June 2006 Archives

Today was a milestone, after 12 years and five months at Optus - I tendered my resignation this morning.

In case you've not heard some other way already - in a month I will be relocating to Norway. Something I view with a mixture of excitement, apprehension and an overwhelming worry - "will I actually get everything sorted out here in the next month?"

Having done the pack up and leave thing once before, I know that you will never get everything sorted out in time, eventually priorities kick in and you end up dumping a whole heap of things in the "will sort this out when I come back for Christmas (or whenever) pile"

Tonight I sat down and watched a downloaded copy of the documentary Metal: A Headbanger's Journey, a film I already have a ticket to see as part of the Sydney Film Festival on Friday night.

Why did I watch it now? I'm not sure, I guess it was partly that I thought I would just preview the first few minutes, which I did. Then half an hour later I watched the whole damn thing.

Anyone who has even a tangential association with me knows I am a lifelong metal fan, so a documentary on metal would hold little interest for me, as few other topics occupy more synapses in my brain than metal.

However this documentary has been touted as a great introduction to the genre for a non fan. So in part I watched this thinking - how would my friends/family view this film?

Overall i really enjoyed the film, of course there are details that i could pick to bits - areas where the director's personal preferences show through too much and interviewees with their facts wrong - but these were generally minor and didn't detract from the enjoyment of the film.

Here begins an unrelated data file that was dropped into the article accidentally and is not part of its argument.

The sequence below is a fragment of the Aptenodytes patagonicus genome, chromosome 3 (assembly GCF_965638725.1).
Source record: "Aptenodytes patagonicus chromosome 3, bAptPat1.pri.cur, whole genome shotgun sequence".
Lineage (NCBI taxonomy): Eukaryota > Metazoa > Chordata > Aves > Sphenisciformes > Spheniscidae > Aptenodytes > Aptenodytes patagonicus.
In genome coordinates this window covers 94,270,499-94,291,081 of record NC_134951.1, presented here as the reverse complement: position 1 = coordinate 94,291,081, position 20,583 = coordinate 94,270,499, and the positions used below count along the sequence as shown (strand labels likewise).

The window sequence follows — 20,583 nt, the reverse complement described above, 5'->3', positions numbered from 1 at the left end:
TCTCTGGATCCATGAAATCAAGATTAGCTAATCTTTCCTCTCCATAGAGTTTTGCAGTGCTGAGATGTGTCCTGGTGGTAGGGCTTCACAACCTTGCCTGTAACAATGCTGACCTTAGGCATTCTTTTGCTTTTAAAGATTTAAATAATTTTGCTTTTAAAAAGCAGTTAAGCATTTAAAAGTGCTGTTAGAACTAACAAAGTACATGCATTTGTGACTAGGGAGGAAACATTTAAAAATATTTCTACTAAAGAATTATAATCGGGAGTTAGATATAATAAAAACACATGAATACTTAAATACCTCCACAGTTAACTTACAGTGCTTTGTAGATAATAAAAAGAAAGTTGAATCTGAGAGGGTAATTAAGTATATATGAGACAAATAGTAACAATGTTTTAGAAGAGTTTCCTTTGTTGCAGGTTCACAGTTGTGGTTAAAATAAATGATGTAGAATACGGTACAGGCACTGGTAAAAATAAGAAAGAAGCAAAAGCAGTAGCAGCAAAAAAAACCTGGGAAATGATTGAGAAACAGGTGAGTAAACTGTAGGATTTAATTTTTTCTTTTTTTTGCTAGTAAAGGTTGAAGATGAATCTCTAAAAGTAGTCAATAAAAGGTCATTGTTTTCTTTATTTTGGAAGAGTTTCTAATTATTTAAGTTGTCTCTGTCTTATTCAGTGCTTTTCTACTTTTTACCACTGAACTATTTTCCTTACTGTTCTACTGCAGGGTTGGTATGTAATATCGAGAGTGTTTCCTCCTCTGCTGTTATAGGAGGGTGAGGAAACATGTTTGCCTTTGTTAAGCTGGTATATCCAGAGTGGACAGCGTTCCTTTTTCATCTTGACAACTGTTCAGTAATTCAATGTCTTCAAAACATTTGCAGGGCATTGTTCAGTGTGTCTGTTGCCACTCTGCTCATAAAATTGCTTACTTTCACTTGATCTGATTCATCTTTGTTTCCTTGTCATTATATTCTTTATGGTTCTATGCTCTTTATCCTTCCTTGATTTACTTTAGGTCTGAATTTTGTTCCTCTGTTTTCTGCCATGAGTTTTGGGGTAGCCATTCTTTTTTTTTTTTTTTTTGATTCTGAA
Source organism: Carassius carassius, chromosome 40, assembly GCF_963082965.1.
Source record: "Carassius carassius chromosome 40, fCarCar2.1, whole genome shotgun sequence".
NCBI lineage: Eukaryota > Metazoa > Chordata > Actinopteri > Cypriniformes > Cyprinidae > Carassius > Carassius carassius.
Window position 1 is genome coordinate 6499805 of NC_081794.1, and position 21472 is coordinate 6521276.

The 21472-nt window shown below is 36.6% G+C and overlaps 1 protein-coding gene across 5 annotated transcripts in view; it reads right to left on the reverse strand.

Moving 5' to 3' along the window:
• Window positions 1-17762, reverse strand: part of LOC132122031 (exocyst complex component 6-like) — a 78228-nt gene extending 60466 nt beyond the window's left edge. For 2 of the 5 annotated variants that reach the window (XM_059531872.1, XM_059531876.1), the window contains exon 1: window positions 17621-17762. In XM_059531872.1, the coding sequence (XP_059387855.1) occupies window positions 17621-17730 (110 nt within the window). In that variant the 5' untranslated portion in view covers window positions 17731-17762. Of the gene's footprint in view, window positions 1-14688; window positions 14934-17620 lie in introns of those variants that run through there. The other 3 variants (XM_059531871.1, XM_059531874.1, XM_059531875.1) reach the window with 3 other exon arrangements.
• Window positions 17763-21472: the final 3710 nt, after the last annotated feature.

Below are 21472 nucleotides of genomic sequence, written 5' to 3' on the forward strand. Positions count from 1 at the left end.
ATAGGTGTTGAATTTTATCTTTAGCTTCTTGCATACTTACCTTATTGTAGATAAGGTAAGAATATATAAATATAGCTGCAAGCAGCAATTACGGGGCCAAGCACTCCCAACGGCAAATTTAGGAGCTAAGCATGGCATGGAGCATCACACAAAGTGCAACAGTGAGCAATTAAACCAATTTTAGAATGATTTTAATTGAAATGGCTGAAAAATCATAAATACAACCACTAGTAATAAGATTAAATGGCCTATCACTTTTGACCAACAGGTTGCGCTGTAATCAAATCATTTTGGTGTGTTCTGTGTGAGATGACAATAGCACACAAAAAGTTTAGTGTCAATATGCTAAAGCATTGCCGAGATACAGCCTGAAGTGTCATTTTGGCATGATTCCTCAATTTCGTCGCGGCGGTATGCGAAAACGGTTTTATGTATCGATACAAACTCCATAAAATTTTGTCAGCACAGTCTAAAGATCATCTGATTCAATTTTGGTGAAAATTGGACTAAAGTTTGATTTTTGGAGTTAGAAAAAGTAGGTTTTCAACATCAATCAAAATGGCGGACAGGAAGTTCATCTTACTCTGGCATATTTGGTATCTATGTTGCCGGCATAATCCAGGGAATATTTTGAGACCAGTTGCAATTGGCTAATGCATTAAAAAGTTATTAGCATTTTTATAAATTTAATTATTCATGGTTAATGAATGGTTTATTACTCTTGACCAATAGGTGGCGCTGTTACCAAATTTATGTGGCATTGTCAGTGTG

Of note though (particularly given my pending move) is the poor reception the filmmakers get in Norway and in interviews with Norwegian bands abroad. Many Black Metal artists do themselves an injustice by reflecting their insular attitude and there is a point where the "act" goes too far.

As usual, Grutle of Enslaved and Ishahn of Emperor come across as the only two intelligent and reasonably well balanced types of them all. There are plenty more intelligent and creative individuals in the Norwegian scene. It would have been fresher to interview some of the people who were not directly involved with the criminal activities of the early 90s or at least to interview Faust who appears to have gained significant perspective from his nearly 10 years in Jail.

I look forward to watching it on the big screen and enjoying the reasonably well balanced soundtrack on a surround mix.

Having had the the latest Enslaved for quite a few months now I should have reviewed it by now. Over the past few years Enslaved have become probably my favourite heavy act, with solid live shows and amazing albums that mix scandic intensitity with progressive and psychadelic influences.

One of the things that really draws me into Enslaved is that they are quite experimental yet this is driven around a solid core of Viking metal - which ensures they reign in any excessive tendencies that could bring them unstuck otherwise.

Ruun is exactly that, a well paced, varied release with excellent production. Having had a stable line up for the last two albums this really shows through in the solid performances. However the stand-out improvement is the well thought out arrangements that showcase the diversity of styles and influences that Enslaved incorporate into each track.